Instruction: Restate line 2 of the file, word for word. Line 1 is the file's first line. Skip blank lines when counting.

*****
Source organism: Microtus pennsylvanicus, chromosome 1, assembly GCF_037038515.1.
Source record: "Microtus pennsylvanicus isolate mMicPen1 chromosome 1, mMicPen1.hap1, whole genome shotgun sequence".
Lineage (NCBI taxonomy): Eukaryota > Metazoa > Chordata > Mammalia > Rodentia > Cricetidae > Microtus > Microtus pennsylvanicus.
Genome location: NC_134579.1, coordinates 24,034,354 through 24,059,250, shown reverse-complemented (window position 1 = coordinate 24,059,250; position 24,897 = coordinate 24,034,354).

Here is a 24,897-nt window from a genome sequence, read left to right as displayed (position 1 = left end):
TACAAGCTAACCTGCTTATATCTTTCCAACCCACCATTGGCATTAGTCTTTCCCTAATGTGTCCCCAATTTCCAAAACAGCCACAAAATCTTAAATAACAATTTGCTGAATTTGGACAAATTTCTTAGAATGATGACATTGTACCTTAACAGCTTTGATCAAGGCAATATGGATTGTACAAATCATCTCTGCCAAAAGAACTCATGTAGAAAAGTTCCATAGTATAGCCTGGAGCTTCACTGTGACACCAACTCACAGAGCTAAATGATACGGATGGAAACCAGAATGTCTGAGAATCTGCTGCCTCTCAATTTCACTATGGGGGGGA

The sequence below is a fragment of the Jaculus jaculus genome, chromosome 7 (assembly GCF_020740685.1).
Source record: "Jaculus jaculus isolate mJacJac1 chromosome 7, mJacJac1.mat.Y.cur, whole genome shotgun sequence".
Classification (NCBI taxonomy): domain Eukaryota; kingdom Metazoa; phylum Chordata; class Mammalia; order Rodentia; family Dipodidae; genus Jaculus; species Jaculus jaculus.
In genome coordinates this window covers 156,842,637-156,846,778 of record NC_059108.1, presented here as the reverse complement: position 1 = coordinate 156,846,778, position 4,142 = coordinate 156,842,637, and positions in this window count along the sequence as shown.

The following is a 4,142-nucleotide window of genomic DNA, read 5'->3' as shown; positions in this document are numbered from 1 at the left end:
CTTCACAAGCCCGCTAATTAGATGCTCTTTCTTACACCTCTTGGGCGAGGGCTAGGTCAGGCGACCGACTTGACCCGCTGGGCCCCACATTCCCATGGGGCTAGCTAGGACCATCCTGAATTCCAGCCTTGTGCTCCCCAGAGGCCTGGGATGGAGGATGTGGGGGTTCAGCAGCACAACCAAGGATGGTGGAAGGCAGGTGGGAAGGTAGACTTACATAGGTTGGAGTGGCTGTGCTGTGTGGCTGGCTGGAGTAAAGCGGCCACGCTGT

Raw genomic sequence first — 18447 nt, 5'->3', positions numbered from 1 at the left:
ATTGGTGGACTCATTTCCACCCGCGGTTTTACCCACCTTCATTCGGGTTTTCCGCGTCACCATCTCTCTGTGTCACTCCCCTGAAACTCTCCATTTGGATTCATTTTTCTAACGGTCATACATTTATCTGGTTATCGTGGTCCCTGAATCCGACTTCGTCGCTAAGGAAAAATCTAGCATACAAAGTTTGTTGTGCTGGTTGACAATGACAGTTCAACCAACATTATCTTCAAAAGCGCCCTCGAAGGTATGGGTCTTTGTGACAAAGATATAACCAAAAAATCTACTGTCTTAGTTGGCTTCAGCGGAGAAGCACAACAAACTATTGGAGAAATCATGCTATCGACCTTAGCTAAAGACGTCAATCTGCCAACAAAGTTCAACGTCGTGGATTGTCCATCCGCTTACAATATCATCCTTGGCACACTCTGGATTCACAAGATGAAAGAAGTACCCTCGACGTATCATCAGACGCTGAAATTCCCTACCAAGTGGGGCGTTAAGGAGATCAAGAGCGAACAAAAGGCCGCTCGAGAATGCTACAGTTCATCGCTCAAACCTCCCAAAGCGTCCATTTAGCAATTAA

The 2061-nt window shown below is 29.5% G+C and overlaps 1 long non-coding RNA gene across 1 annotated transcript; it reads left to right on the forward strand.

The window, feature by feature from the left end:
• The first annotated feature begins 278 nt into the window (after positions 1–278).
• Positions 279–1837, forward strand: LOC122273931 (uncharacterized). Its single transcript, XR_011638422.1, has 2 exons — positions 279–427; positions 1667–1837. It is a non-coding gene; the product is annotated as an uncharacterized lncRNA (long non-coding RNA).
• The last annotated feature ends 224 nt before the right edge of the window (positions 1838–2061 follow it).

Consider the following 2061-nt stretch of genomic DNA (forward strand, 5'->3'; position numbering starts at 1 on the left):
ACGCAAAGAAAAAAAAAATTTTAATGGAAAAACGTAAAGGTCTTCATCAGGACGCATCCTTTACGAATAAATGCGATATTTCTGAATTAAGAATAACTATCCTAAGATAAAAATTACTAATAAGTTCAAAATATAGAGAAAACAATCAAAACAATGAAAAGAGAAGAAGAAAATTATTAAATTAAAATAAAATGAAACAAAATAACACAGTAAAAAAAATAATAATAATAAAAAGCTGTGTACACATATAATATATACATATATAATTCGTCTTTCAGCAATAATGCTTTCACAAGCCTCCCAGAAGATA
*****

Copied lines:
Source record: "Microtus pennsylvanicus isolate mMicPen1 chromosome 1, mMicPen1.hap1, whole genome shotgun sequence".